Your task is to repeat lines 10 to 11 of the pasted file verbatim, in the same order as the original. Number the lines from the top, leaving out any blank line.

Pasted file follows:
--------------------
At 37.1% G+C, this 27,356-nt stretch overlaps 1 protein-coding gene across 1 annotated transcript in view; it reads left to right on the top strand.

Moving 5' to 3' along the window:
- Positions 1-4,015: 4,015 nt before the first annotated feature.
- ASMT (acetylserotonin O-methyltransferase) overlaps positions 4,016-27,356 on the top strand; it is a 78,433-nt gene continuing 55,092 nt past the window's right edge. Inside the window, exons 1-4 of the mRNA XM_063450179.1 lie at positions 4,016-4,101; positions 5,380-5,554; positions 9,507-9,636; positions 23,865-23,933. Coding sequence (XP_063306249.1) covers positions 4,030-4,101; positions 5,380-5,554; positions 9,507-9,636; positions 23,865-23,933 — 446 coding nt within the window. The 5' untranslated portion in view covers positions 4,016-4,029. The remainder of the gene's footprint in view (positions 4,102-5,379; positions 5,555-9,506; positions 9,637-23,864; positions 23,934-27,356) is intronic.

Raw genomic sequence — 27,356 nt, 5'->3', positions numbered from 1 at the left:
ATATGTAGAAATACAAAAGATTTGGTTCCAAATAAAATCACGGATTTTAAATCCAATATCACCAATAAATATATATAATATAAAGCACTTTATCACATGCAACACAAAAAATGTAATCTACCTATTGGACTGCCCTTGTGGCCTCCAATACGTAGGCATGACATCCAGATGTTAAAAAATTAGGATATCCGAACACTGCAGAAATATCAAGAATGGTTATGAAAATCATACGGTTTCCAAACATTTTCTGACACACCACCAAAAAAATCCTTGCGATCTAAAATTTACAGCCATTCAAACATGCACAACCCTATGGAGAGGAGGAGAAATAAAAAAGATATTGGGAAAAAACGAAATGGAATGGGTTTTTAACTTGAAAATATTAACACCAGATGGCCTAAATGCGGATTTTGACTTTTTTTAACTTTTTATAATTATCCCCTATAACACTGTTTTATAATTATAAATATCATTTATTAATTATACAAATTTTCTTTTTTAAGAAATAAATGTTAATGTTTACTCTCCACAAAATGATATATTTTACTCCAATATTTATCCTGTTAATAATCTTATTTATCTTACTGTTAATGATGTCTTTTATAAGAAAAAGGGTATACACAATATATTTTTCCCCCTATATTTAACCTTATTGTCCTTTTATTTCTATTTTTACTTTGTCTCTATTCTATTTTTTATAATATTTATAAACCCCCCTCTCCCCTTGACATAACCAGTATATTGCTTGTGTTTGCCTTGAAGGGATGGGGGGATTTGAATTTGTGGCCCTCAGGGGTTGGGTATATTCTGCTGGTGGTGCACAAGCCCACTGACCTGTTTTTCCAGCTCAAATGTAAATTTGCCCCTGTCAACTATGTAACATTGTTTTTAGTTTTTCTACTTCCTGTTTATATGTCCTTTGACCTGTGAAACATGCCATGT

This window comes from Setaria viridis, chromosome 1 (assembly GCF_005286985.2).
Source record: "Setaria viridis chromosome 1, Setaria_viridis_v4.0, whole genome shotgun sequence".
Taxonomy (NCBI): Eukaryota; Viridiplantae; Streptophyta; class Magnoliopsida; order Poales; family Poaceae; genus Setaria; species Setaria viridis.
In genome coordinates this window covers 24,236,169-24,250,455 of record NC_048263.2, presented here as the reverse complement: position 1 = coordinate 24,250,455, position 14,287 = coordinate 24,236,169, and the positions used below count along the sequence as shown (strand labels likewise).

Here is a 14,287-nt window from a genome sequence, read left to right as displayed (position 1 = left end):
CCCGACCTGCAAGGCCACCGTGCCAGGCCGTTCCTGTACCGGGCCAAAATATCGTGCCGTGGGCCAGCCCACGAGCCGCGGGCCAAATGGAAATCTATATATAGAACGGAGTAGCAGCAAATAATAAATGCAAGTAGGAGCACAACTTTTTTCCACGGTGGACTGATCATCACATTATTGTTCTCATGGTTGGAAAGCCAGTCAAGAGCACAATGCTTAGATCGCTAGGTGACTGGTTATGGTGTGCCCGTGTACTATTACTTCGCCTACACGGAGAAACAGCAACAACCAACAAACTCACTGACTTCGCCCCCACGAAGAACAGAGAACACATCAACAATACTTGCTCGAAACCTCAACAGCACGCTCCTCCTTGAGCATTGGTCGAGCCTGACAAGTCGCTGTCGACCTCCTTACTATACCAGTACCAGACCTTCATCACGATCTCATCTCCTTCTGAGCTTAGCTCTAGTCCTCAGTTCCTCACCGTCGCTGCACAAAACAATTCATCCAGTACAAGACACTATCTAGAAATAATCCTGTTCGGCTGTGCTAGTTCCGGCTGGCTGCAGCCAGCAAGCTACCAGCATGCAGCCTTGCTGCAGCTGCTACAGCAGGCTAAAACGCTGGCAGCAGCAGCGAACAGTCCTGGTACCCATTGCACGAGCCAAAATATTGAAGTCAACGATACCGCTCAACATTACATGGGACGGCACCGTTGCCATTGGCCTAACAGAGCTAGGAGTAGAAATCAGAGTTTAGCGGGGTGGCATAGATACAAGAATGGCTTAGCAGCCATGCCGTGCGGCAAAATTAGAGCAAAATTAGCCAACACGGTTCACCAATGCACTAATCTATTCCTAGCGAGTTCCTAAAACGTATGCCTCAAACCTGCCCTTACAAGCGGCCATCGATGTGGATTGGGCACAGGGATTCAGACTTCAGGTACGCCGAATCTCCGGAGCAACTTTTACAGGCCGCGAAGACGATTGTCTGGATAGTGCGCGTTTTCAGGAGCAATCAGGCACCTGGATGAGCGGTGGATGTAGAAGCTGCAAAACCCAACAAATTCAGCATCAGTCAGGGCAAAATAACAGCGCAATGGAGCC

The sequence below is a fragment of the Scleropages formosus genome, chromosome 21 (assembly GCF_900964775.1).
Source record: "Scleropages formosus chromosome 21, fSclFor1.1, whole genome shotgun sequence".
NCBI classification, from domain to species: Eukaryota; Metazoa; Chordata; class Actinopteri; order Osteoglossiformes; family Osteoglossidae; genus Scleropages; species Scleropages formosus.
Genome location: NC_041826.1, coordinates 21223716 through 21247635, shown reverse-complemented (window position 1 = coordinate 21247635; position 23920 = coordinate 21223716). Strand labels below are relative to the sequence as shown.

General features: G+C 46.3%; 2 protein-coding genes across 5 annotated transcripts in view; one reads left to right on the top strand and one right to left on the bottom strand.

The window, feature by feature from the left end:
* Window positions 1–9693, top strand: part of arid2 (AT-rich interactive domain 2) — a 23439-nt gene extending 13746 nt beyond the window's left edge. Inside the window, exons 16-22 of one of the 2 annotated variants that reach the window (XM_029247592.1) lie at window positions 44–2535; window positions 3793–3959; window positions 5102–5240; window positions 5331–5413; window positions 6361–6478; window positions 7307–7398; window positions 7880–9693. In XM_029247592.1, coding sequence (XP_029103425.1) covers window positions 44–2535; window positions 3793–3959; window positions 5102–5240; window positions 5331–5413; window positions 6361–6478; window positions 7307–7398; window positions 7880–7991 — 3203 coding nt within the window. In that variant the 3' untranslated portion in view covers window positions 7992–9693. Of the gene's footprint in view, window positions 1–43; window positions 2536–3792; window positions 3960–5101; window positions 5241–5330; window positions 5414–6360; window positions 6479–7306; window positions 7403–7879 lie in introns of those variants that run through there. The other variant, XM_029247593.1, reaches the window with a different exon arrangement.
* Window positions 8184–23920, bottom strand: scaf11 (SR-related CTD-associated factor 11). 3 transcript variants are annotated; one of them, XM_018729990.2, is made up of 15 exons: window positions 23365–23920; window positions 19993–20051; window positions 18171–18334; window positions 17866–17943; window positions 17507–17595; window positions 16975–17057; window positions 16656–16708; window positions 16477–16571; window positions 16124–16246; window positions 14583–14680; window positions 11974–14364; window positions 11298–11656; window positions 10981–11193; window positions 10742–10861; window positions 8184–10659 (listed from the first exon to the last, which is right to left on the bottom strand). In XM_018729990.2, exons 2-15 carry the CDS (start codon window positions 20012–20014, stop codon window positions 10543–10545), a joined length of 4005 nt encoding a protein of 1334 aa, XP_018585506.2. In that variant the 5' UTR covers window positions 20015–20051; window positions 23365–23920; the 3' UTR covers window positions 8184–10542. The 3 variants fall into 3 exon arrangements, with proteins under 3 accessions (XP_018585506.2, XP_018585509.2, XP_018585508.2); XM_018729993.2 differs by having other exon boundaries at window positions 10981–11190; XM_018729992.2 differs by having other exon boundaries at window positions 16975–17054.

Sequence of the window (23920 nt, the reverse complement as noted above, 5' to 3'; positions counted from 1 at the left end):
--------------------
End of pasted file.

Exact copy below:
In genome coordinates this window covers 24,236,169-24,250,455 of record NC_048263.2, presented here as the reverse complement: position 1 = coordinate 24,250,455, position 14,287 = coordinate 24,236,169, and the positions used below count along the sequence as shown (strand labels likewise).

Here is a 14,287-nt window from a genome sequence, read left to right as displayed (position 1 = left end):